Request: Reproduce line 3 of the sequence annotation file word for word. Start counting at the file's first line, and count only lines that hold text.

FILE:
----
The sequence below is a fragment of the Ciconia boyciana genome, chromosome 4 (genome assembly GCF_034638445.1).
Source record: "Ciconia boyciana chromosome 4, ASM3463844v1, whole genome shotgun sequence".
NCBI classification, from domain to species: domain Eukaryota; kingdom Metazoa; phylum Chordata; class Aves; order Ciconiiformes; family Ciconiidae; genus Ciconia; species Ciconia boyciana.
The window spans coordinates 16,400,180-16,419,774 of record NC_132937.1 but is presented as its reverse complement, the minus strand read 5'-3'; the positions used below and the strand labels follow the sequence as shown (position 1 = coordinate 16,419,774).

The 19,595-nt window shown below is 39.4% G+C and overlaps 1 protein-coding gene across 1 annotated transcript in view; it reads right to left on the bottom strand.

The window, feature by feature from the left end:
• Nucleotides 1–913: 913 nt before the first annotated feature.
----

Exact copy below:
NCBI classification, from domain to species: domain Eukaryota; kingdom Metazoa; phylum Chordata; class Aves; order Ciconiiformes; family Ciconiidae; genus Ciconia; species Ciconia boyciana.